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Friday, September 30, 2011

Fitch, S&P downgrade New Zealand's credit rating

New Zealand's credit rating has been downgraded by two of the three major ratings agencies amid increased global concern over high debt burdens in developed nations.

Fitch and Standard & Poor's on Friday downgraded New Zealand from an AA+ rating to AA.

In the past, New Zealand has enjoyed strong sovereign credit ratings due to relatively low levels of government borrowing that offset worries about the country's high private debt. But the ratings agencies have become less sanguine after an earthquake and weak economic growth strained the government's finances.

The agencies are taking a harder line on any form of debt in the wake of the global financial crisis. Countries such as Ireland, which was forced to bail out banks after the global recession, have demonstrated how private debt can easily become a problem for the government.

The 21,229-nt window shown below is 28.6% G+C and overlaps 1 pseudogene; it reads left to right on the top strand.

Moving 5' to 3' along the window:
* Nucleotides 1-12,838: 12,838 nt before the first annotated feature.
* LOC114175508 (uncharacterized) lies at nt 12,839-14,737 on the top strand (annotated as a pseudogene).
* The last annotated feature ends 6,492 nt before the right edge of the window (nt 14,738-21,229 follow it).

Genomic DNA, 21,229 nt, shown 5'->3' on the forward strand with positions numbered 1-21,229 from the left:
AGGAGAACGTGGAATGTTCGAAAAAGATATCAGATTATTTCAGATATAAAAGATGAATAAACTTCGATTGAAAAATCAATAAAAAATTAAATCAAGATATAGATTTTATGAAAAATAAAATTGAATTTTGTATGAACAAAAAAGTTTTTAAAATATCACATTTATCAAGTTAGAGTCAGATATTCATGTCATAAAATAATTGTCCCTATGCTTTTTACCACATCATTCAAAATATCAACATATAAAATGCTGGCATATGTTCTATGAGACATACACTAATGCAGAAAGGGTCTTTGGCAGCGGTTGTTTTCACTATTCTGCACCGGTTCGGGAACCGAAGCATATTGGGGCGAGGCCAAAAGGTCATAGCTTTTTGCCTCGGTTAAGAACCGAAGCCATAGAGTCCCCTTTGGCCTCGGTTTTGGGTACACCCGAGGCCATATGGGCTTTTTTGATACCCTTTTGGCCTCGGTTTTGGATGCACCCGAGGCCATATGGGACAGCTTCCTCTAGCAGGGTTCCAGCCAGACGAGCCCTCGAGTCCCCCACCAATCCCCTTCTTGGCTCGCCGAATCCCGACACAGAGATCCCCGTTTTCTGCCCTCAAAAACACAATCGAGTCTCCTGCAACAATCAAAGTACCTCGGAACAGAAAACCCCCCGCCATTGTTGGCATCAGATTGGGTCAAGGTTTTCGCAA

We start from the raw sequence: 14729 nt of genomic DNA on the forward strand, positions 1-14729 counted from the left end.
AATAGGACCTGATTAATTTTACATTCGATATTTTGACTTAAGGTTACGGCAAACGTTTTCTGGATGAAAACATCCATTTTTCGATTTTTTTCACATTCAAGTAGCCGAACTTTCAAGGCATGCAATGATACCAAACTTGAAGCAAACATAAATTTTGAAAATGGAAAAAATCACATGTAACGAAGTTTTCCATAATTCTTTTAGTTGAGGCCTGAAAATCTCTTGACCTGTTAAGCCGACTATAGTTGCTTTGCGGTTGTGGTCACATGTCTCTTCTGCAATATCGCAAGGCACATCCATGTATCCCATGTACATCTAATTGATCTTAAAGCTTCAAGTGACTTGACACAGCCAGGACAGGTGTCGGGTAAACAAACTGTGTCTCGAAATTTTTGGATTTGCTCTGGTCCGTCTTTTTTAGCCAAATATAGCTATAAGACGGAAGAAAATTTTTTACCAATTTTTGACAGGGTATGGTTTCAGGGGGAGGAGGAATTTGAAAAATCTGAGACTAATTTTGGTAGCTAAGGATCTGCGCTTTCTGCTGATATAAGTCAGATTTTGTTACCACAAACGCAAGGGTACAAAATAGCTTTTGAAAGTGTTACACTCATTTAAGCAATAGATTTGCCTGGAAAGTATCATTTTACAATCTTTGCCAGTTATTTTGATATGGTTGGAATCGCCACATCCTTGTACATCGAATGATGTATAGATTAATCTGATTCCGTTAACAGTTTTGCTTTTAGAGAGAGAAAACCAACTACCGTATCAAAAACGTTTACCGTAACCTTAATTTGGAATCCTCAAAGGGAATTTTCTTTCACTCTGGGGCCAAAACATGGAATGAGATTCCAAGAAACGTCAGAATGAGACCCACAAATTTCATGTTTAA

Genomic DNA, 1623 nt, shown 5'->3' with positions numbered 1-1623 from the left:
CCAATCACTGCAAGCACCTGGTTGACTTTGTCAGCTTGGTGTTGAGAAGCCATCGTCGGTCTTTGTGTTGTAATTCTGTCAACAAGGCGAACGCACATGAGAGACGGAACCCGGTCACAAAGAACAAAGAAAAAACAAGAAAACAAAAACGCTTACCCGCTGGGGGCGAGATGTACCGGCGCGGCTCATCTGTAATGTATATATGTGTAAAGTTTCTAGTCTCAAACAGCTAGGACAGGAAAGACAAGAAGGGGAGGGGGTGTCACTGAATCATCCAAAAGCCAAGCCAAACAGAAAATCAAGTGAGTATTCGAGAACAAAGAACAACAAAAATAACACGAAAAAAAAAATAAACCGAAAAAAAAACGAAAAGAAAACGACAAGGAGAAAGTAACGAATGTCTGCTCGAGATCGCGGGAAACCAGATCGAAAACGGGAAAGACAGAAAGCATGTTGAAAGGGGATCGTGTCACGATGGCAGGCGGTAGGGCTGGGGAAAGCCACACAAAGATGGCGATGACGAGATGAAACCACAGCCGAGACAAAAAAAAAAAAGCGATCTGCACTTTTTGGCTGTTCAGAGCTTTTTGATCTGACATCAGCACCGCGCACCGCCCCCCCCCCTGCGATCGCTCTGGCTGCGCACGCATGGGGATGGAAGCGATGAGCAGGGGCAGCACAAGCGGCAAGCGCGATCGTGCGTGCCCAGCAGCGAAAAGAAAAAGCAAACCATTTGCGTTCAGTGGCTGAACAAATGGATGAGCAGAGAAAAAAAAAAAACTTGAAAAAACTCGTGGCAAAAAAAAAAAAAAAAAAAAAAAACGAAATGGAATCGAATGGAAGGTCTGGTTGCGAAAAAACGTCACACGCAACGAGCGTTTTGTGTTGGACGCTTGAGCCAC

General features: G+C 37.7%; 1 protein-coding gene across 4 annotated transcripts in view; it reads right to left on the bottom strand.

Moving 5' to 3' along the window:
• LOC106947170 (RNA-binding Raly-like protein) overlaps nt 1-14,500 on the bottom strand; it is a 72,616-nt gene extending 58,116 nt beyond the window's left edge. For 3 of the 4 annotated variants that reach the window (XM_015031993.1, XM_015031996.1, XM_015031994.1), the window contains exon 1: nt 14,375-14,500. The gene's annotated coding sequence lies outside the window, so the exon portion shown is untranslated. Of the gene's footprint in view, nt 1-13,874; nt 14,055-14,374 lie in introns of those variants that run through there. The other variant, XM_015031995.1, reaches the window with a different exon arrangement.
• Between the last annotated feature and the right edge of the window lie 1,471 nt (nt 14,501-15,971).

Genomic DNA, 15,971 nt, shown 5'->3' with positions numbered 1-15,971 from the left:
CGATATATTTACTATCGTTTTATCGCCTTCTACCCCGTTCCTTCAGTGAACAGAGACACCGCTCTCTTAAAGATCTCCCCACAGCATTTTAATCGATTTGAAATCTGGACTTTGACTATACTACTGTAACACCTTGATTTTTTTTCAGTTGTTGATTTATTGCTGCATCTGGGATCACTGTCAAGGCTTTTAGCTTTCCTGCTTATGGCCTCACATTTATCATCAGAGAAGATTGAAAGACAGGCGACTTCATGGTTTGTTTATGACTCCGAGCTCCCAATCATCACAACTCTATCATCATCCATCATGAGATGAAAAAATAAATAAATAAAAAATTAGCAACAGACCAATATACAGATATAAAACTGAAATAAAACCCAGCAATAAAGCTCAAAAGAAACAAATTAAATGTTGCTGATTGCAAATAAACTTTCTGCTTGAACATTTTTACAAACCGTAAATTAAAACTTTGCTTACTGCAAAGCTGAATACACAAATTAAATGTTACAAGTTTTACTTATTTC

The downgrade weighed on the New Zealand dollar. It was trading late Friday at $0.7639, down from $0.77 the previous day. It was worth as much as $0.88 two months ago.

In its review, Fitch said New Zealand's high level of external debt is "an outlier" among comparable developed nations, a situation which is likely to continue given that the current account deficit is projected to increase. A current account deficit typically shows that a country is spending more than it earns and relying on borrowing to make up the gap.

Standard & Poor's cited increased spending by the government following February's earthquake that killed 181 people and devastated the center of Christchurch, New Zealand's second biggest city.

According to S&P, negative factors include the country's high levels of household and agricultural debt, its reliance on commodities for income, and an aging population.